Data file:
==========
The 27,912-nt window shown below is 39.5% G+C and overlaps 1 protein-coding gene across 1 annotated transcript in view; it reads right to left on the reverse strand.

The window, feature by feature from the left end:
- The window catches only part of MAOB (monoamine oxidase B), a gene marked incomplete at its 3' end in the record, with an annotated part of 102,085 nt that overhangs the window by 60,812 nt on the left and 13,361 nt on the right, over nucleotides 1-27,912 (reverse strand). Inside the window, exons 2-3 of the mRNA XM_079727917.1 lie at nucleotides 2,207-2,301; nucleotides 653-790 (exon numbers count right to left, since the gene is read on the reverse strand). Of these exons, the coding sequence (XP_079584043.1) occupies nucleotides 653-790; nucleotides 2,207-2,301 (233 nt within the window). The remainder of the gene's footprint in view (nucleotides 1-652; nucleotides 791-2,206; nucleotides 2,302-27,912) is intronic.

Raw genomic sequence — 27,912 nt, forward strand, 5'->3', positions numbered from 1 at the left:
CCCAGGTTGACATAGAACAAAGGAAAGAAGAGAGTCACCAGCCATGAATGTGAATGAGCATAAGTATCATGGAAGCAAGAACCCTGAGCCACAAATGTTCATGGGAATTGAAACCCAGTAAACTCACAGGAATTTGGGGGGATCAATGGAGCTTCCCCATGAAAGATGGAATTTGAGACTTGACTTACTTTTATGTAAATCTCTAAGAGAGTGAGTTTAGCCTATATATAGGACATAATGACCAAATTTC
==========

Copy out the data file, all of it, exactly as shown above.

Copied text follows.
The 27,912-nt window shown below is 39.5% G+C and overlaps 1 protein-coding gene across 1 annotated transcript in view; it reads right to left on the reverse strand.

The window, feature by feature from the left end:
- The window catches only part of MAOB (monoamine oxidase B), a gene marked incomplete at its 3' end in the record, with an annotated part of 102,085 nt that overhangs the window by 60,812 nt on the left and 13,361 nt on the right, over nucleotides 1-27,912 (reverse strand). Inside the window, exons 2-3 of the mRNA XM_079727917.1 lie at nucleotides 2,207-2,301; nucleotides 653-790 (exon numbers count right to left, since the gene is read on the reverse strand). Of these exons, the coding sequence (XP_079584043.1) occupies nucleotides 653-790; nucleotides 2,207-2,301 (233 nt within the window). The remainder of the gene's footprint in view (nucleotides 1-652; nucleotides 791-2,206; nucleotides 2,302-27,912) is intronic.

Raw genomic sequence — 27,912 nt, forward strand, 5'->3', positions numbered from 1 at the left:
CCCAGGTTGACATAGAACAAAGGAAAGAAGAGAGTCACCAGCCATGAATGTGAATGAGCATAAGTATCATGGAAGCAAGAACCCTGAGCCACAAATGTTCATGGGAATTGAAACCCAGTAAACTCACAGGAATTTGGGGGGATCAATGGAGCTTCCCCATGAAAGATGGAATTTGAGACTTGACTTACTTTTATGTAAATCTCTAAGAGAGTGAGTTTAGCCTATATATAGGACATAATGACCAAATTTC